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The Short Arm of the Law

Soulskill posted about 4 years ago | from the think-of-them-as-rough-guidelines dept.

Businesses 336

mindbrane writes "CNN takes a look at when companies are too big for the legal system to handle. Quoting: 'Prosecutors said that excluding Pfizer would most likely lead to Pfizer's collapse, with collateral consequences: disrupting the flow of Pfizer products to Medicare and Medicaid recipients, causing the loss of jobs including those of Pfizer employees who were not involved in the fraud, and causing significant losses for Pfizer shareholders. ... So Pfizer and the feds cut a deal. Instead of charging Pfizer with a crime, prosecutors would charge a Pfizer subsidiary, Pharmacia & Upjohn Co. Inc. ... As a result, Pharmacia & Upjohn Co. Inc., the subsidiary, was excluded from Medicare without ever having sold so much as a single pill. And Pfizer was free to sell its products to federally funded health programs.' IBM may have cast the mold for this sort of thing in its 1970s antitrust case, but the recurrence of similar cases speaks to ongoing concerns for legal systems."

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336 comments

Thomas Jefferson said it best: (5, Insightful)

nuclearpenguins (907128) | about 4 years ago | (#31715582)

"I hope we shall crush in its birth the aristocracy of our monied corporations which dare already to challenge our government to a trial by strength, and bid defiance to the laws of our country."

Too bad no one listened to him.

Re:Thomas Jefferson said it best: (-1, Troll)

Anonymous Coward | about 4 years ago | (#31715588)

"I hope we shall crush in its birth the aristocracy of our monied corporations which dare already to challenge our government to a trial by strength, and bid defiance to the laws of our country." Too bad no one listened to him.

He had a female nigger slave and he boinked her. I bet the neighbors were listening to that.

Re:Thomas Jefferson said it best: (1)

robophilosopher (847226) | about 4 years ago | (#31715646)

Maybe you missed it, but he's not officially inspirational anymore [nytimes.com] . (Last paragraph.)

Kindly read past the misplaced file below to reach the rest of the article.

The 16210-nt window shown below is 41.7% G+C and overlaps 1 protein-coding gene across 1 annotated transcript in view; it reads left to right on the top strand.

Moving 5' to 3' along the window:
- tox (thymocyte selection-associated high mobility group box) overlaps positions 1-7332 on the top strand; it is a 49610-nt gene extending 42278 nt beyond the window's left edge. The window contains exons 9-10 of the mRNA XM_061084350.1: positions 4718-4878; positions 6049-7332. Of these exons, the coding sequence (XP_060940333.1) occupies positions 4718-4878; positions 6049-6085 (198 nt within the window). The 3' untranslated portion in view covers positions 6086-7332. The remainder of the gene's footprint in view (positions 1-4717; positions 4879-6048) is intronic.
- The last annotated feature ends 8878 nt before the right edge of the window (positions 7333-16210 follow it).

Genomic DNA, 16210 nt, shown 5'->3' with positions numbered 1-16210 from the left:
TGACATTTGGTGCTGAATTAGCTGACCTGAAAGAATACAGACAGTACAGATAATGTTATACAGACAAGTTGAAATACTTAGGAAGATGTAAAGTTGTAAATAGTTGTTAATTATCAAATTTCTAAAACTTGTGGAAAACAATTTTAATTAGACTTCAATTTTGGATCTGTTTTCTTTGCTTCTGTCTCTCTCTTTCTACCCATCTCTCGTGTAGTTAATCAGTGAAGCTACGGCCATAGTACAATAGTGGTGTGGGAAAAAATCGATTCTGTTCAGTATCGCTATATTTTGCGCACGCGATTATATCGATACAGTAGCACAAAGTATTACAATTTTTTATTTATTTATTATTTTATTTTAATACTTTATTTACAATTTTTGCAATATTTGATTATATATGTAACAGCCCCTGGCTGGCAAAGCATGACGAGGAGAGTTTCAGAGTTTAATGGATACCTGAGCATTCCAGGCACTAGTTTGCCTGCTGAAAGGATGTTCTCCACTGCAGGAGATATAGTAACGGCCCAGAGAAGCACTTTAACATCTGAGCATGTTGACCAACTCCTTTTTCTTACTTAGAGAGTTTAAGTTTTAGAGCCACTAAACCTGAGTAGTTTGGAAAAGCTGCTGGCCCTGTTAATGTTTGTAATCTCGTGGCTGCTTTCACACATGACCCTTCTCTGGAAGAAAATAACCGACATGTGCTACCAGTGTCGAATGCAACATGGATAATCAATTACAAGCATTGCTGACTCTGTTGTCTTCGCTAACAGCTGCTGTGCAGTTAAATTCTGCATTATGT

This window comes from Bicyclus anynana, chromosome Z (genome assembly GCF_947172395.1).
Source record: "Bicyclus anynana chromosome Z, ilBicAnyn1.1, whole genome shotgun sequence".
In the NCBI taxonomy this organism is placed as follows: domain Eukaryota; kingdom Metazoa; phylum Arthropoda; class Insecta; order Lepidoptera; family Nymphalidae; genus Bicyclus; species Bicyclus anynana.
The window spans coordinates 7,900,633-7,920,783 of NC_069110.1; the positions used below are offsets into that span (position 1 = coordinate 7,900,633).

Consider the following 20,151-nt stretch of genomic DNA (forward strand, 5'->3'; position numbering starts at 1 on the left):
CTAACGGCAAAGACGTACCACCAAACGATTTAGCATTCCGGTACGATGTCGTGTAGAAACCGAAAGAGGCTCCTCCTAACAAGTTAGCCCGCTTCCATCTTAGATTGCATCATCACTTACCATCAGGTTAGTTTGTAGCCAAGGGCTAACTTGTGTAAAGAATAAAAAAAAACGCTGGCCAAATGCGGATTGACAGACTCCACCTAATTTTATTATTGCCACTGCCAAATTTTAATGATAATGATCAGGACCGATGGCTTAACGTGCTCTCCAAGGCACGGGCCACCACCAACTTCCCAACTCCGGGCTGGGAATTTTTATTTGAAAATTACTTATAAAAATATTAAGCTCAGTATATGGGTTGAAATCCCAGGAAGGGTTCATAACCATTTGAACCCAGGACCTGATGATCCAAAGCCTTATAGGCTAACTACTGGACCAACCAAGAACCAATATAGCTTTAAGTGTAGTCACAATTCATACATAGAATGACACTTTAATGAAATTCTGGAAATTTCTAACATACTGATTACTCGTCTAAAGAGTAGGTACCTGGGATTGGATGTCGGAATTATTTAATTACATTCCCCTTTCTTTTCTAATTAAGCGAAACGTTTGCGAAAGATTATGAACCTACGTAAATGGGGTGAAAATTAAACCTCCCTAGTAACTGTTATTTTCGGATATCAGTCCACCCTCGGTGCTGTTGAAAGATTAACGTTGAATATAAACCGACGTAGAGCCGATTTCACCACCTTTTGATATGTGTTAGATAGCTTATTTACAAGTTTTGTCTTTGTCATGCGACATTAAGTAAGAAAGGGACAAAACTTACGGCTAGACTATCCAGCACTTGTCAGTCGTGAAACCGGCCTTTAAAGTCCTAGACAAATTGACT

Re:Thomas Jefferson said it best: (0)

Anonymous Coward | about 4 years ago | (#31715674)

Maybe you missed it, but he's not officially inspirational anymore. (Last paragraph.)

This is nothing new, the entire legislative and judicial branch have been ignoring his writings for years.

Re:Thomas Jefferson said it best: (3, Insightful)

causality (777677) | about 4 years ago | (#31716076)

Maybe you missed it, but he's not officially inspirational anymore [nytimes.com] . (Last paragraph.)

That paragraph was amusing, in a way. It reads:

Cynthia Dunbar, a lawyer from Richmond who is a strict constitutionalist and thinks the nation was founded on Christian beliefs, managed to cut Thomas Jefferson from a list of figures whose writings inspired revolutions in the late 18th century and 19th century, replacing him with St. Thomas Aquinas, John Calvin and William Blackstone. (Jefferson is not well liked among conservatives on the board because he coined the term “separation between church and state.”)

I laughed at that. Don't these "conservatives" realize that the separation of church and state is better for the state AND the church? The best way to destroy the religion they so cling to would be to intermingle it with petty politics.

Re:Thomas Jefferson said it best: (2, Interesting)

korean.ian (1264578) | about 4 years ago | (#31716152)

It's just amazing to me that a female lawyer would choose Thomas "women are subservient" Aquinas over Thomas Jefferson. If the thought processes of Aquinas had continued to remain dominant, she would have never had the chance to become a lawyer.

Re:Thomas Jefferson said it best: (2, Insightful)

BigSlowTarget (325940) | about 4 years ago | (#31715750)

Sorry, no. We do accomplish the hope listed in that quote. Any company which directly challenges the government will be slapped down. The problem is that the people running the companies have figured this out and simply move behind the scenes to take control of key elements of government important to their industry. It's subversion not war.

The other side of the coin to Regulatory Capture (3, Insightful)

Burz (138833) | about 4 years ago | (#31715810)

...which is a sign of a failed state. Regulatory Capture is when government agencies become run primarily for the special interests they are supposed to regulate.

This CNN article shows how corporations can become too big to punish (which is similar to the oft cited "too big to fail"). The same conditions which put monopolistic corps and cartels beyond market accountability (lack of competition for those at the top of an industry) probably add to the effect of being "too big to nail" at the same time.

Corporatism has emerged in our society and become monopolistic and wildly out of control. The best remedy we may have is stringent application of antitrust law (break 'em up), although other measures (such as limiting their spending and ties with the media) will probably be necessary as well.

Re:The other side of the coin to Regulatory Captur (4, Insightful)

Znork (31774) | about 4 years ago | (#31716086)

The best remedy we may have is stringent application of antitrust law (break 'em up)

The problem in this case stems directly from pro-trust law. Without patents, there wouldn't be a problem with kicking Pfizer out of Medicare (nor would they wield monopoly-level revenue that underlies issues here ranging from buying doctors to making the legal system its bitch).

There are much better, and vastly more efficient, ways to pay for research than these monopoly rights whose side effects are damaging to the free market, the political system and the legal system all at the same time.

Re:The other side of the coin to Regulatory Captur (5, Insightful)

Blue Stone (582566) | about 4 years ago | (#31716194)

>Without patents, there wouldn't be a problem with kicking Pfizer out of Medicare